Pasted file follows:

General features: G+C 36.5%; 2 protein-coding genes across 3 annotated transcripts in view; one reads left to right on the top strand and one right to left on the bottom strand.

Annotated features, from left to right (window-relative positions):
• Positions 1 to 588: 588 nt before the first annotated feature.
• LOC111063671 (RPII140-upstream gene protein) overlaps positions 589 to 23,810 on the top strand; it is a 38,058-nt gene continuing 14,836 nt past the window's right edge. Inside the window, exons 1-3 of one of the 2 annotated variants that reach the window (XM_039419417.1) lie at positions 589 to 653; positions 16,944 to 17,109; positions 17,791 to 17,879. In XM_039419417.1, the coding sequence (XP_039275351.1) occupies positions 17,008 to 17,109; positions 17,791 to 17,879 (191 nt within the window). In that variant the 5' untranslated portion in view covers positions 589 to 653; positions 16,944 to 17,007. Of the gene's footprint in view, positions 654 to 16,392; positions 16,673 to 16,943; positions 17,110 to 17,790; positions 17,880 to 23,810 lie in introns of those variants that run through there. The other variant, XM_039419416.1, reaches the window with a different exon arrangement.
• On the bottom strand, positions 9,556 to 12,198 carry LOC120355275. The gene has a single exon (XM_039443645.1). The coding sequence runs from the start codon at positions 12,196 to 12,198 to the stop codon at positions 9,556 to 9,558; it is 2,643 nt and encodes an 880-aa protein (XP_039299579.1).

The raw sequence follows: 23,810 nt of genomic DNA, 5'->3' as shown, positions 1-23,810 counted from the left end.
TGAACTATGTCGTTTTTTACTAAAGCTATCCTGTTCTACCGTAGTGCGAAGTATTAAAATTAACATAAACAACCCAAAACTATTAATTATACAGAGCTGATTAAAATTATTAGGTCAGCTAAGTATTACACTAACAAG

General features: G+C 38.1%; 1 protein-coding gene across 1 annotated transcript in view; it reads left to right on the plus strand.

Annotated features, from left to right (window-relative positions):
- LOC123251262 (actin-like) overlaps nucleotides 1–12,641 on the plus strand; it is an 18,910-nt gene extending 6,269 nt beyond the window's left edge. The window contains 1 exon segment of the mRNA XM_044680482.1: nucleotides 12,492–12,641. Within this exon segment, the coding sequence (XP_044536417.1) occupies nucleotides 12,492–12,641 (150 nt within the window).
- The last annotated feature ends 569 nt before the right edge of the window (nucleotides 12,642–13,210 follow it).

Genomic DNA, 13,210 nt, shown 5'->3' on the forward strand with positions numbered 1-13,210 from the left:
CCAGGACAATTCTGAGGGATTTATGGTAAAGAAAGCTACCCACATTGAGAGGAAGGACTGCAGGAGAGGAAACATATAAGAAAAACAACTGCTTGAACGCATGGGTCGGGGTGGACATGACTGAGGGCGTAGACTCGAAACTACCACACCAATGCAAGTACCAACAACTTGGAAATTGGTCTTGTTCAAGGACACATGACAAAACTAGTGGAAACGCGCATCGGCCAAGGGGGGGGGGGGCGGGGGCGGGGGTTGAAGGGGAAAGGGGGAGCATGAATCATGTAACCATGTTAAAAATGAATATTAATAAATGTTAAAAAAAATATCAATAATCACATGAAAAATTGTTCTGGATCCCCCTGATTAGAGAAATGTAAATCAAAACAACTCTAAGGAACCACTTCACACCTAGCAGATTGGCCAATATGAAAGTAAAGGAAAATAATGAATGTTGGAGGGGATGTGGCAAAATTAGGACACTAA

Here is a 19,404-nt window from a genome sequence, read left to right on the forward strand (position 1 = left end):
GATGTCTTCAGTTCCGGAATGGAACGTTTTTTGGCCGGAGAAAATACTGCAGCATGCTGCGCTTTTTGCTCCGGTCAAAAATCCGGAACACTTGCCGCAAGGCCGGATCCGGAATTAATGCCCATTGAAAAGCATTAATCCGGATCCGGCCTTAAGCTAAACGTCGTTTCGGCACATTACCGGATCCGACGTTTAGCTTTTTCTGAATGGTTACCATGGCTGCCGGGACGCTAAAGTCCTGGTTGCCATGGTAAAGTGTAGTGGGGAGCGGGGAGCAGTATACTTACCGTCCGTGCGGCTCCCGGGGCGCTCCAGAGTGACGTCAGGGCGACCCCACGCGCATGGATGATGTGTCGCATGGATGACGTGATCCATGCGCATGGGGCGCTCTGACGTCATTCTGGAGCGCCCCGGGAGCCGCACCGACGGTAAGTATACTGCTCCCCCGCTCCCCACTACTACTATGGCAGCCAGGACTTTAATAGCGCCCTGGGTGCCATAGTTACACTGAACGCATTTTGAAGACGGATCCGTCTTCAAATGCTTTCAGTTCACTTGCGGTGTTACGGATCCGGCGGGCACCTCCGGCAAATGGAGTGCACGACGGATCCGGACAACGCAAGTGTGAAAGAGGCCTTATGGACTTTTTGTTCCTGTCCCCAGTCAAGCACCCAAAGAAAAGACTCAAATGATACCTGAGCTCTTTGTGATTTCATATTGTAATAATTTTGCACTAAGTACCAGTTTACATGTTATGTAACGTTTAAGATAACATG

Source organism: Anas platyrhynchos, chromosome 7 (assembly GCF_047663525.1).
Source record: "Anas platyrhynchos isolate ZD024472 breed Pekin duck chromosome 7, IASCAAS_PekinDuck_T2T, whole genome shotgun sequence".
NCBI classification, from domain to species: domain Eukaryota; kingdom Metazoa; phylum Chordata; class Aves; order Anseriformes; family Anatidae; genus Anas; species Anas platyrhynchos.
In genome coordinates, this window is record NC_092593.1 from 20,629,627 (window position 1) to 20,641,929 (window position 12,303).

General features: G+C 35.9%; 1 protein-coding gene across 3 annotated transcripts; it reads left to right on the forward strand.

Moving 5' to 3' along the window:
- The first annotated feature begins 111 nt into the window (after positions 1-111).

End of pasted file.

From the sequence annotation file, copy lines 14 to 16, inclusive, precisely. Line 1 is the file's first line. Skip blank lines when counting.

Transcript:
Here is a 19,404-nt window from a genome sequence, read left to right on the forward strand (position 1 = left end):
GATGTCTTCAGTTCCGGAATGGAACGTTTTTTGGCCGGAGAAAATACTGCAGCATGCTGCGCTTTTTGCTCCGGTCAAAAATCCGGAACACTTGCCGCAAGGCCGGATCCGGAATTAATGCCCATTGAAAAGCATTAATCCGGATCCGGCCTTAAGCTAAACGTCGTTTCGGCACATTACCGGATCCGACGTTTAGCTTTTTCTGAATGGTTACCATGGCTGCCGGGACGCTAAAGTCCTGGTTGCCATGGTAAAGTGTAGTGGGGAGCGGGGAGCAGTATACTTACCGTCCGTGCGGCTCCCGGGGCGCTCCAGAGTGACGTCAGGGCGACCCCACGCGCATGGATGATGTGTCGCATGGATGACGTGATCCATGCGCATGGGGCGCTCTGACGTCATTCTGGAGCGCCCCGGGAGCCGCACCGACGGTAAGTATACTGCTCCCCCGCTCCCCACTACTACTATGGCAGCCAGGACTTTAATAGCGCCCTGGGTGCCATAGTTACACTGAACGCATTTTGAAGACGGATCCGTCTTCAAATGCTTTCAGTTCACTTGCGGTGTTACGGATCCGGCGGGCACCTCCGGCAAATGGAGTGCACGACGGATCCGGACAACGCAAGTGTGAAAGAGGCCTTATGGACTTTTTGTTCCTGTCCCCAGTCAAGCACCCAAAGAAAAGACTCAAATGATACCTGAGCTCTTTGTGATTTCATATTGTAATAATTTTGCACTAAGTACCAGTTTACATGTTATGTAACGTTTAAGATAACATG

Source organism: Anas platyrhynchos, chromosome 7 (assembly GCF_047663525.1).